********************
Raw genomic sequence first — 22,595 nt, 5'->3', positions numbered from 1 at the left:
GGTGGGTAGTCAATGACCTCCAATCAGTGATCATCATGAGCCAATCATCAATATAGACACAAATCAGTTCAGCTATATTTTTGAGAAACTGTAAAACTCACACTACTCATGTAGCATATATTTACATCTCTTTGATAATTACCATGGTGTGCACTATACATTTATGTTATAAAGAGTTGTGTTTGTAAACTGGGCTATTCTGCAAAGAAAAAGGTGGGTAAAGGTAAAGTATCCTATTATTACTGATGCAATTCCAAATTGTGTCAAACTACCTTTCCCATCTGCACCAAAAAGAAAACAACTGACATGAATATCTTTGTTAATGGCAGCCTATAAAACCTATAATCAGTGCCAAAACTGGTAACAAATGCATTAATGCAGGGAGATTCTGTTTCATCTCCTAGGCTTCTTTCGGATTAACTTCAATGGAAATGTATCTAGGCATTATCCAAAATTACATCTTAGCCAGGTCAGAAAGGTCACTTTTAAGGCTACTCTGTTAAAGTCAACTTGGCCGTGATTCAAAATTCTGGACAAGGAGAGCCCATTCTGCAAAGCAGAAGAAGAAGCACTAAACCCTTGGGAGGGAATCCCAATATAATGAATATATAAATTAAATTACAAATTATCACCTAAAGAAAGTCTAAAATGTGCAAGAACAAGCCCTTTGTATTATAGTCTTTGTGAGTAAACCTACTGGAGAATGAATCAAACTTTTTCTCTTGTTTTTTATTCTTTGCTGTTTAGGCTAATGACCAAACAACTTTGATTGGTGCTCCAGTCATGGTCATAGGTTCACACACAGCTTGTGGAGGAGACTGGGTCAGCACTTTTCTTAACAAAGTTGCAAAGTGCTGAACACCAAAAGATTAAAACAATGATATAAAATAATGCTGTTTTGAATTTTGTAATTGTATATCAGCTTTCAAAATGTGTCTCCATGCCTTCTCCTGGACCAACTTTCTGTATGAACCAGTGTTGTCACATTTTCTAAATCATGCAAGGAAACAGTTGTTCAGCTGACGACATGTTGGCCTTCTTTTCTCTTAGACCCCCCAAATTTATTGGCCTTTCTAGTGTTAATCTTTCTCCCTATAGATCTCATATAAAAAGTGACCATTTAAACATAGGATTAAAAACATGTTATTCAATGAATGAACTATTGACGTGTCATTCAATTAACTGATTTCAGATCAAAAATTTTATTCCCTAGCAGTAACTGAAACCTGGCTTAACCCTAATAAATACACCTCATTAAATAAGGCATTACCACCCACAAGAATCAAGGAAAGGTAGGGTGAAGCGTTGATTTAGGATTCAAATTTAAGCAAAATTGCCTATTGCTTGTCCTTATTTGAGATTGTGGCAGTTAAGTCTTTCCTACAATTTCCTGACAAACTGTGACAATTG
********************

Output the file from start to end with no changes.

Raw genomic sequence first — 22,595 nt, 5'->3', positions numbered from 1 at the left:
GGTGGGTAGTCAATGACCTCCAATCAGTGATCATCATGAGCCAATCATCAATATAGACACAAATCAGTTCAGCTATATTTTTGAGAAACTGTAAAACTCACACTACTCATGTAGCATATATTTACATCTCTTTGATAATTACCATGGTGTGCACTATACATTTATGTTATAAAGAGTTGTGTTTGTAAACTGGGCTATTCTGCAAAGAAAAAGGTGGGTAAAGGTAAAGTATCCTATTATTACTGATGCAATTCCAAATTGTGTCAAACTACCTTTCCCATCTGCACCAAAAAGAAAACAACTGACATGAATATCTTTGTTAATGGCAGCCTATAAAACCTATAATCAGTGCCAAAACTGGTAACAAATGCATTAATGCAGGGAGATTCTGTTTCATCTCCTAGGCTTCTTTCGGATTAACTTCAATGGAAATGTATCTAGGCATTATCCAAAATTACATCTTAGCCAGGTCAGAAAGGTCACTTTTAAGGCTACTCTGTTAAAGTCAACTTGGCCGTGATTCAAAATTCTGGACAAGGAGAGCCCATTCTGCAAAGCAGAAGAAGAAGCACTAAACCCTTGGGAGGGAATCCCAATATAATGAATATATAAATTAAATTACAAATTATCACCTAAAGAAAGTCTAAAATGTGCAAGAACAAGCCCTTTGTATTATAGTCTTTGTGAGTAAACCTACTGGAGAATGAATCAAACTTTTTCTCTTGTTTTTTATTCTTTGCTGTTTAGGCTAATGACCAAACAACTTTGATTGGTGCTCCAGTCATGGTCATAGGTTCACACACAGCTTGTGGAGGAGACTGGGTCAGCACTTTTCTTAACAAAGTTGCAAAGTGCTGAACACCAAAAGATTAAAACAATGATATAAAATAATGCTGTTTTGAATTTTGTAATTGTATATCAGCTTTCAAAATGTGTCTCCATGCCTTCTCCTGGACCAACTTTCTGTATGAACCAGTGTTGTCACATTTTCTAAATCATGCAAGGAAACAGTTGTTCAGCTGACGACATGTTGGCCTTCTTTTCTCTTAGACCCCCCAAATTTATTGGCCTTTCTAGTGTTAATCTTTCTCCCTATAGATCTCATATAAAAAGTGACCATTTAAACATAGGATTAAAAACATGTTATTCAATGAATGAACTATTGACGTGTCATTCAATTAACTGATTTCAGATCAAAAATTTTATTCCCTAGCAGTAACTGAAACCTGGCTTAACCCTAATAAATACACCTCATTAAATAAGGCATTACCACCCACAAGAATCAAGGAAAGGTAGGGTGAAGCGTTGATTTAGGATTCAAATTTAAGCAAAATTGCCTATTGCTTGTCCTTATTTGAGATTGTGGCAGTTAAGTCTTTCCTACAATTTCCTGACAAACTGTGACAATTG